The Royal Society has awarded its Copley medal to Dr. G. W. Hill, of Nyack, N. Y., for his researches in mathematical astronomy; royal medals to Professor A. E. Love, for his researches in the theory of elasticity and cognate subjects and to Major Ronald Ross, for his researches in connection with malaria; the Davy medal to Sir James Dewar, for his researches at low temperatures, and the Hughes medal to Dr. R. T. Glazebrook, for his researches on electrical standards.
The Philosophical Society of Washington held on December 4 a meeting commemorative of the life and services of Professor Simon Newcomb, late president of the society. The program included addresses by the Honorable James Bryce, Dr. Milton Updegraff, Dr. R. S. Woodward, Dr. L. 0. Howard and Dr. E. M. Gallaudet.
At the recent meeting of the board of trustees of the Carnegie Foundation for the Advancement of Teaching, Dr. Ira Remsen, president of Johns Hopkins University, and Dr. Charles R. Van Hise, of the University of Wisconsin, were elected trustees to fill vacancies caused by the resignations of Dr. Charles W. Eliot, of Harvard University, and Dr. E. H. Hughes, of De Pauw University. Provost Charles E. Harrison, of the University of Pennsylvania, was elected chairman of the board to fill the vacancy caused by the retirement of Dr. Eliot.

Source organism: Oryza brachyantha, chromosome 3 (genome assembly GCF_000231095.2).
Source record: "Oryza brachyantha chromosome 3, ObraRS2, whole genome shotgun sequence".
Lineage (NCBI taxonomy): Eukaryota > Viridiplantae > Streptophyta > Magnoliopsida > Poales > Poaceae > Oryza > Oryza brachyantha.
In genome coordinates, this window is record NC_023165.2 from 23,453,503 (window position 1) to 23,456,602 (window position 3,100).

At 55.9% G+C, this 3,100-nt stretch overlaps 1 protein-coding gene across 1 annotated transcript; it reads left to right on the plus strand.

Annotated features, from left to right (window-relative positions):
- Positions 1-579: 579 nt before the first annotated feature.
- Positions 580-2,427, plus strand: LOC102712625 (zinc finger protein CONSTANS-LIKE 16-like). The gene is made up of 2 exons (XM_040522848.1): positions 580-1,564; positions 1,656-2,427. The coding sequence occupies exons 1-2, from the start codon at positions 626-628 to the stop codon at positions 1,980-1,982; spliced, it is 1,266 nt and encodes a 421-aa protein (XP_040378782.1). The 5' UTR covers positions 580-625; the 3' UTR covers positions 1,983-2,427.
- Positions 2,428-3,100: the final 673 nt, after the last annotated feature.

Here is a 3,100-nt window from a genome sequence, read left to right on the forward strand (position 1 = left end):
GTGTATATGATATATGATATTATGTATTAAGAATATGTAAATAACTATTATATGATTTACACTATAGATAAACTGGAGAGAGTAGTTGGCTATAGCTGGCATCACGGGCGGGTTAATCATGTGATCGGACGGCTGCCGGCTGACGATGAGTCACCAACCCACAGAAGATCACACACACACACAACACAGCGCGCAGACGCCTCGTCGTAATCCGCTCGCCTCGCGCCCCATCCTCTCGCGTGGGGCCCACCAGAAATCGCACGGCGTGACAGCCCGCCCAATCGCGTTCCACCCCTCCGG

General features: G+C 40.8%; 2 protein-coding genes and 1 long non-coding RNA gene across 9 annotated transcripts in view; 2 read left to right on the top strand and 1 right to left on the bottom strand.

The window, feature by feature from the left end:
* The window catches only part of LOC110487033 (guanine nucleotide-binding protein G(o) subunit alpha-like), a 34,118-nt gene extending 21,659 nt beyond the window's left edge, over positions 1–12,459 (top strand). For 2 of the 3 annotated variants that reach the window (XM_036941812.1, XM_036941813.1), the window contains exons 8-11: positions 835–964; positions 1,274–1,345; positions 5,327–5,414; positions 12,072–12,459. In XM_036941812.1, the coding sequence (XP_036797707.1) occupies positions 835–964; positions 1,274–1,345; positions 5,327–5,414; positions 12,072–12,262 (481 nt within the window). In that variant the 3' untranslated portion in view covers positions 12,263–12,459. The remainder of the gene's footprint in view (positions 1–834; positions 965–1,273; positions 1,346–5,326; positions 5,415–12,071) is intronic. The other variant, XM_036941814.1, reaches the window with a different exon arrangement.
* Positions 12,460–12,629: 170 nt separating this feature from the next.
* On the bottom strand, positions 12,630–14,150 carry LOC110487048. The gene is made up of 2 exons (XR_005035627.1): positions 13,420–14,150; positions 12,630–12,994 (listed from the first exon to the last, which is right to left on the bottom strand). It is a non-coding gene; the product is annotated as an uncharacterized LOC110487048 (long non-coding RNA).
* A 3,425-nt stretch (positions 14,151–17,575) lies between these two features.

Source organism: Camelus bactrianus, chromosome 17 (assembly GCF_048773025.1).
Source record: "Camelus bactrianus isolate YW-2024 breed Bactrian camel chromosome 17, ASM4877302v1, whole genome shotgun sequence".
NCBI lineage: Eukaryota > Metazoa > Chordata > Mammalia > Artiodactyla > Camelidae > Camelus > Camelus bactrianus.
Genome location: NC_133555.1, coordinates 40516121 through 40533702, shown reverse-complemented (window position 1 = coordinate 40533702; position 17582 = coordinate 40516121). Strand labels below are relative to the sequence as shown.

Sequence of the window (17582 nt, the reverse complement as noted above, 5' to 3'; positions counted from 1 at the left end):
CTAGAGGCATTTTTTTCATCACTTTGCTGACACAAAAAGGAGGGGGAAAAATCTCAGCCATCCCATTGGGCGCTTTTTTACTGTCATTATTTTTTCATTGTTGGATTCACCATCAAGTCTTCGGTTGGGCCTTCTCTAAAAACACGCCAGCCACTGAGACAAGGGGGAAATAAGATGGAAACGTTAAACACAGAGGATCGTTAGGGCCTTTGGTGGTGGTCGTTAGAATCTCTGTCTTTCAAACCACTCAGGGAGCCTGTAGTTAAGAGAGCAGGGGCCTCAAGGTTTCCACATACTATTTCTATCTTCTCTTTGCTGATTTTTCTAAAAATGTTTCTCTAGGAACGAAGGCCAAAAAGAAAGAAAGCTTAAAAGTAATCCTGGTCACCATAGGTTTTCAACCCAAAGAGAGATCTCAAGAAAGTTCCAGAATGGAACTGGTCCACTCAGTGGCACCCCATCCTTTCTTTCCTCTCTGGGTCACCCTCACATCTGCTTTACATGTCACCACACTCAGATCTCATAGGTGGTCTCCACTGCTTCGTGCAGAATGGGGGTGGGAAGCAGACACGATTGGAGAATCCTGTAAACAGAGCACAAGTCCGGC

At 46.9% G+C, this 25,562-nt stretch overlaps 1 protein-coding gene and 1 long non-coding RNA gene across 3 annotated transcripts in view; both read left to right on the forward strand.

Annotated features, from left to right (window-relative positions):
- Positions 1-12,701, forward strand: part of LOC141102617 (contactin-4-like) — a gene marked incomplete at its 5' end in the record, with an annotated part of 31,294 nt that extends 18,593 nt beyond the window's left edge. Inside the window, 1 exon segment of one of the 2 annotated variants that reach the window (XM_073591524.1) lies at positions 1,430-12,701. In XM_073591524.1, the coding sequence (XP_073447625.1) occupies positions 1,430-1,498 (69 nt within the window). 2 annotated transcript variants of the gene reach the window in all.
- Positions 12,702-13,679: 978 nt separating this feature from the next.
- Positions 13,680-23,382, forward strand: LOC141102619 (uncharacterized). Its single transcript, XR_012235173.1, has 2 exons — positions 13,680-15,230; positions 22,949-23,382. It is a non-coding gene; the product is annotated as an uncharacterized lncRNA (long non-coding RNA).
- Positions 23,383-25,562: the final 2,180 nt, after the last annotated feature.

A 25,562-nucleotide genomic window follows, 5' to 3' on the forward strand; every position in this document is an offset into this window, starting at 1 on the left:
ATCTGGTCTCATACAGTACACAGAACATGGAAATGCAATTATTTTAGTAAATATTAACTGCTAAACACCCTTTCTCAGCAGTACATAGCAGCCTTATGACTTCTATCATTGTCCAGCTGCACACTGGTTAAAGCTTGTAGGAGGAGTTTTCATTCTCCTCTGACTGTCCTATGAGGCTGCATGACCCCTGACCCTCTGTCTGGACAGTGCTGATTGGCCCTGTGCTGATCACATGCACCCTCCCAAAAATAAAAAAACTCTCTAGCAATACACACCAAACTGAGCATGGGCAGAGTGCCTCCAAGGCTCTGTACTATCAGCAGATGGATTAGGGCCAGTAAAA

By the will of the late George Crocker, of New York City, valuable property, said to be worth about $1,500,000, has been bequeathed to Columbia University for researches on the cause, prevention and cure of cancer.—The board of trustees of the Reed Institute will establish at Portland, Ore, a College of Arts and Sciences, with the bequest of $2,000,000 left by the late Mrs. Amanda W. Reed.